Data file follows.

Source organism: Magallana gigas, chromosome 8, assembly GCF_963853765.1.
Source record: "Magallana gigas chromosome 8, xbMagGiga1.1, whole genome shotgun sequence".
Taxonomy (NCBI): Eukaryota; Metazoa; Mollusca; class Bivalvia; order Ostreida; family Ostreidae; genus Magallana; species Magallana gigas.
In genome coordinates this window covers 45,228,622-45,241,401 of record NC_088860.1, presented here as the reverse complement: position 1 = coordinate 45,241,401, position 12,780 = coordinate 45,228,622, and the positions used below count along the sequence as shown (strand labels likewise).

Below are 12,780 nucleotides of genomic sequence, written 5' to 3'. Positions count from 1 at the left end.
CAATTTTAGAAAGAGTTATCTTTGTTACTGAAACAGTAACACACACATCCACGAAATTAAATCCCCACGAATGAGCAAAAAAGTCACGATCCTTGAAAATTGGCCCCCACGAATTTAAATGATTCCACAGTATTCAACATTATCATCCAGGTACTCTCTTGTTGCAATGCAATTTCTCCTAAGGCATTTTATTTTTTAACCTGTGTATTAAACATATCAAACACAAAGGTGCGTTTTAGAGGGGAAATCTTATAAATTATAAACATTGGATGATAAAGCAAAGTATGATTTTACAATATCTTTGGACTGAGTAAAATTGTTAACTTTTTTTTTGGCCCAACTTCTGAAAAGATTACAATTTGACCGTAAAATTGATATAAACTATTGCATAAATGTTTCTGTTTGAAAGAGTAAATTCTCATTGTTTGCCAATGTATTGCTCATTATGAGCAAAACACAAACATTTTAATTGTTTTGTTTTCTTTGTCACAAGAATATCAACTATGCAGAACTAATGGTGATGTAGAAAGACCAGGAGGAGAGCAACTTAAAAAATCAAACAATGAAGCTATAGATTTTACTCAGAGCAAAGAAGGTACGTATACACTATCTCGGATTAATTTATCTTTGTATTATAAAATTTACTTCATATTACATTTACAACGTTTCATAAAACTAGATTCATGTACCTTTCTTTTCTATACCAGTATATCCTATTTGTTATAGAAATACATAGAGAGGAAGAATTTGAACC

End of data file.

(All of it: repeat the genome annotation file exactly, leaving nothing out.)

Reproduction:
Source organism: Magallana gigas, chromosome 8, assembly GCF_963853765.1.
Source record: "Magallana gigas chromosome 8, xbMagGiga1.1, whole genome shotgun sequence".
Taxonomy (NCBI): Eukaryota; Metazoa; Mollusca; class Bivalvia; order Ostreida; family Ostreidae; genus Magallana; species Magallana gigas.
In genome coordinates this window covers 45,228,622-45,241,401 of record NC_088860.1, presented here as the reverse complement: position 1 = coordinate 45,241,401, position 12,780 = coordinate 45,228,622, and the positions used below count along the sequence as shown (strand labels likewise).

Below are 12,780 nucleotides of genomic sequence, written 5' to 3'. Positions count from 1 at the left end.
CAATTTTAGAAAGAGTTATCTTTGTTACTGAAACAGTAACACACACATCCACGAAATTAAATCCCCACGAATGAGCAAAAAAGTCACGATCCTTGAAAATTGGCCCCCACGAATTTAAATGATTCCACAGTATTCAACATTATCATCCAGGTACTCTCTTGTTGCAATGCAATTTCTCCTAAGGCATTTTATTTTTTAACCTGTGTATTAAACATATCAAACACAAAGGTGCGTTTTAGAGGGGAAATCTTATAAATTATAAACATTGGATGATAAAGCAAAGTATGATTTTACAATATCTTTGGACTGAGTAAAATTGTTAACTTTTTTTTTGGCCCAACTTCTGAAAAGATTACAATTTGACCGTAAAATTGATATAAACTATTGCATAAATGTTTCTGTTTGAAAGAGTAAATTCTCATTGTTTGCCAATGTATTGCTCATTATGAGCAAAACACAAACATTTTAATTGTTTTGTTTTCTTTGTCACAAGAATATCAACTATGCAGAACTAATGGTGATGTAGAAAGACCAGGAGGAGAGCAACTTAAAAAATCAAACAATGAAGCTATAGATTTTACTCAGAGCAAAGAAGGTACGTATACACTATCTCGGATTAATTTATCTTTGTATTATAAAATTTACTTCATATTACATTTACAACGTTTCATAAAACTAGATTCATGTACCTTTCTTTTCTATACCAGTATATCCTATTTGTTATAGAAATACATAGAGAGGAAGAATTTGAACC